Bangalore, October 4: The steep death toll among cattle from foot-and-mouth disease (FMD) could have been exacerbated by an unusually heavy rainfall this monsoon, even as an inefficient vaccination programme left thousands of animals vulnerable to the disease.
While FMD (a viral infection affecting animals with ‘cloven hooves’ such as cattle, deer and wild boar) is not fatal by itself, a secondary infection called ‘haemorrhagic septicemia,’ known to propagate quickly during heavy rain or extreme climatic conditions, was responsible for majority of the deaths among cattle and zoo animals infected by FMD this monsoon, say scientists at the Institute of Animal Health and Veterinary Biologicals (IAH&VB).
Official figures with the Animal Husbandry Department place FMD-related deaths among cattle at 1,485 so far in the State. Another 12,691 heads of cattle have contracted FMD, the records say, with south Karnataka districts — Kolar, Mandya, Ramanagaram, Chamarajanagar and Chickballapur in particular — being worst affected. IAH&VB, which conducted disease investigations on several heads of cattle this season, found that almost all FMD-related deaths were due to haemorrhagic septicemia.
“FMD infects cattle every year, but the death toll this year — largely from haemorrhagic septicemia — has been unusually high,” said P. Giridhar, Joint Director of IAH&VB. “We could attribute this to the severe monsoon, which, in fact, came after two years of drought.”
Haemorrhagic septicemia, a painful and often fatal bacterial disease of the respiratory system, infects animals weakened by disease or environmental stressors such as heavy rain or drought, he explained. Animals weakened by FMD are, likewise, susceptible to haemorrhagic septicemia. “This makes a thorough vaccination drive that much more important,” Dr. Giridhar said.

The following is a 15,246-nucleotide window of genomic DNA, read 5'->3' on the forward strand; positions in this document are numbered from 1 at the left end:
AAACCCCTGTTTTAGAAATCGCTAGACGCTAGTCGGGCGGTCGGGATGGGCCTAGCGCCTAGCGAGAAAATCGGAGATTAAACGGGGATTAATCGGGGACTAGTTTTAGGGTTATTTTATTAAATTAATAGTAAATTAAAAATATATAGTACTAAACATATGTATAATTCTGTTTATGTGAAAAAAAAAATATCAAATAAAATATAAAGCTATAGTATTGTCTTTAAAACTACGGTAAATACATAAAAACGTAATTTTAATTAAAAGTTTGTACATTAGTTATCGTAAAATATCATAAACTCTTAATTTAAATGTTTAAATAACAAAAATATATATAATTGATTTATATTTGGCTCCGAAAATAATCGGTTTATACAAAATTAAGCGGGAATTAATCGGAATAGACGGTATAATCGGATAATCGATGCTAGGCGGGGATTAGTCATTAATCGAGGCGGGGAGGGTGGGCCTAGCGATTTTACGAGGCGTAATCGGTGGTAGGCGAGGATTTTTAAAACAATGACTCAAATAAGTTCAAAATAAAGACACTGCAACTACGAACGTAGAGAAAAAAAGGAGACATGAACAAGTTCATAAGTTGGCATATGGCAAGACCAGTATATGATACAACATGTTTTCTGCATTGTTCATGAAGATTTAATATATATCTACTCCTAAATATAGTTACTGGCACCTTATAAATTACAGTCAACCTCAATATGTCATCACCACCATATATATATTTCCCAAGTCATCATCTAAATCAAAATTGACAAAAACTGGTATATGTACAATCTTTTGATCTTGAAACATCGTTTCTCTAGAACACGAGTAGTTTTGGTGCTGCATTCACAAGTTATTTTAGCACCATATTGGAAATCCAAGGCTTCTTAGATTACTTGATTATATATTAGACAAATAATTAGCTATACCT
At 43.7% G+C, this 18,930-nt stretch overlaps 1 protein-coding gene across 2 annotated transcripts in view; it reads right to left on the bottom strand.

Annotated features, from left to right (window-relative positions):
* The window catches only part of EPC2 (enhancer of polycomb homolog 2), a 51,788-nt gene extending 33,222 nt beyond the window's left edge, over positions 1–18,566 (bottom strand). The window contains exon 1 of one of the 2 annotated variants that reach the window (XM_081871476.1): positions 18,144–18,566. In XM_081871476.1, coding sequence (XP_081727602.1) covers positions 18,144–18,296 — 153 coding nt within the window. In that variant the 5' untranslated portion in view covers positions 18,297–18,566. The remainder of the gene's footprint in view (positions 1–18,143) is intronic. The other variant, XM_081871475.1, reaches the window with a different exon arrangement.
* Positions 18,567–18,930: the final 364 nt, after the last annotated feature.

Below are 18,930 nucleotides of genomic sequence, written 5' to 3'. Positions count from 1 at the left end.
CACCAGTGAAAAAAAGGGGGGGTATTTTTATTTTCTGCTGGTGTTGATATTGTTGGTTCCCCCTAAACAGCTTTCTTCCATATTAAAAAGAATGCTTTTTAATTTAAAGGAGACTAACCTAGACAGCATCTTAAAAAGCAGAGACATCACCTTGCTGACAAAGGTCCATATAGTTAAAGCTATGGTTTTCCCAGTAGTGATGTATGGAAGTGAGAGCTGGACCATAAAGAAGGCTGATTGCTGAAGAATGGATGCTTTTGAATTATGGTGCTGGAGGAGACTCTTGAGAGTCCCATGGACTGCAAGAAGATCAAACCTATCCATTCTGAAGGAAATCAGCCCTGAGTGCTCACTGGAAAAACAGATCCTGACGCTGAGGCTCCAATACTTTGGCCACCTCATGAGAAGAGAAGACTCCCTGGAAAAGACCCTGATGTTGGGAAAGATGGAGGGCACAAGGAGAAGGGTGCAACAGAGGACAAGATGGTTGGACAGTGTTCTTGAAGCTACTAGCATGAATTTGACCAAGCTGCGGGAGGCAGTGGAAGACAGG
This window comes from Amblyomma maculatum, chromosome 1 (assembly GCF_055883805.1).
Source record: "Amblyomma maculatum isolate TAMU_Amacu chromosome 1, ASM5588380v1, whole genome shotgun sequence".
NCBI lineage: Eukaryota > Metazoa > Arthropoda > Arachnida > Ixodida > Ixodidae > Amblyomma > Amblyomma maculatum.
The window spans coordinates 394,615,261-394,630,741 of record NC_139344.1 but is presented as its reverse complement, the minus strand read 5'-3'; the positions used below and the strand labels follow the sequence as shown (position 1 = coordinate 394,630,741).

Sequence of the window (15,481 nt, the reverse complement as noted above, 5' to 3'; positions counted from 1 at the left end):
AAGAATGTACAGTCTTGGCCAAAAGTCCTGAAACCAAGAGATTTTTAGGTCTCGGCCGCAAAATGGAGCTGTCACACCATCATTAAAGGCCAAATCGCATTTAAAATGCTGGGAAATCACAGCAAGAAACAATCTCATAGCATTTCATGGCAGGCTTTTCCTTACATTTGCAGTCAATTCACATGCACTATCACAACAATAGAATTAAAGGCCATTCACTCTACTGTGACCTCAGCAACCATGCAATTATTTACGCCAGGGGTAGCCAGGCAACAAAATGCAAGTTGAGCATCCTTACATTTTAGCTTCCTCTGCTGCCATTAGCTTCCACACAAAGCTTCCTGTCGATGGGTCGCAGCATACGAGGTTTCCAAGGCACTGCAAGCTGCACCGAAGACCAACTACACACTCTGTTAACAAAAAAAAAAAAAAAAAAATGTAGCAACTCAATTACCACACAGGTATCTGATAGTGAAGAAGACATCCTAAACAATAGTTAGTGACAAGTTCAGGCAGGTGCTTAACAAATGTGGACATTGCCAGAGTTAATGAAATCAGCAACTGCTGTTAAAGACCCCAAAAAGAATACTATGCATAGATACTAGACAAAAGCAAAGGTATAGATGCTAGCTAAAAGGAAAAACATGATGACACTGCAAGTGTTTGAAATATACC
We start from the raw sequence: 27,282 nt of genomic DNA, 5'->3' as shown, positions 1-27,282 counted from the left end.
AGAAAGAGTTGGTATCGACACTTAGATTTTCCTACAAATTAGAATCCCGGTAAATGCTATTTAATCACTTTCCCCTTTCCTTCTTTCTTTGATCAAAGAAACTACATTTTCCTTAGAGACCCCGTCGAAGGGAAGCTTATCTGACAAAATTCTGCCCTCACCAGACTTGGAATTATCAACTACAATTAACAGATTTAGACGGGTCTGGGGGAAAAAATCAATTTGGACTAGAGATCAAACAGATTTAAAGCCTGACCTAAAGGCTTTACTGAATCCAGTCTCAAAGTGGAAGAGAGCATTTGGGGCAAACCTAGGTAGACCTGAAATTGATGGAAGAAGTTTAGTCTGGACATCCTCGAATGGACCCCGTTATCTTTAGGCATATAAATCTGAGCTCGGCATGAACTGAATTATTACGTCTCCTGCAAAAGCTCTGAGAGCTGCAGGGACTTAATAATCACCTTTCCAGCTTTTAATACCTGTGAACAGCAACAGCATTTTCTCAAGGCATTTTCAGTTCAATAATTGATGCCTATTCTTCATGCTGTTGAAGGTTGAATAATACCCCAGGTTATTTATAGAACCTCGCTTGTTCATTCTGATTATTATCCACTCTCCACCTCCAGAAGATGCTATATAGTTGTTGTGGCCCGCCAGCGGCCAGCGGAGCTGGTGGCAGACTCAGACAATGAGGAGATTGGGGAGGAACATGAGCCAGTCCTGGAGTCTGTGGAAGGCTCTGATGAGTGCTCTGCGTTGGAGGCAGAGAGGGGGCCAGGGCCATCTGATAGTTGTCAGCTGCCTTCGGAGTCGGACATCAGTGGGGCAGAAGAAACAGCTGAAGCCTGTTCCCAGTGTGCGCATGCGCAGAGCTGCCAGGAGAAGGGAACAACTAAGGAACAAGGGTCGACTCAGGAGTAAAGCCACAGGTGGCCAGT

South Karnataka happens to have seen the biggest downpour this monsoon. The 16 districts of this meteorological subdivision recorded “excess” rain, according to the India Meteorological Department. This year, rainfall in this region exceeded a 50-year average by 26 per cent. In the State, overall, monsoon exceeded the average by 17 per cent, after a deficit monsoon last year.
Sources told The Hindu, that the vaccination programme in the State continues to be “partial” and inefficient, with just about 60 per cent of cattle within the earmarked immunisation belt vaccinated.
‘81 p.c. area covered’
This was, however, refuted by the Animal Husbandry Department.
“The department has covered 81 per cent of the area in this round,” said Shivaram Bhat, Joint Director (Development) at the department. He added that cattle owners were often reluctant to have lactating or pregnant cows vaccinated for fear that it would impact the animals’ health or yield.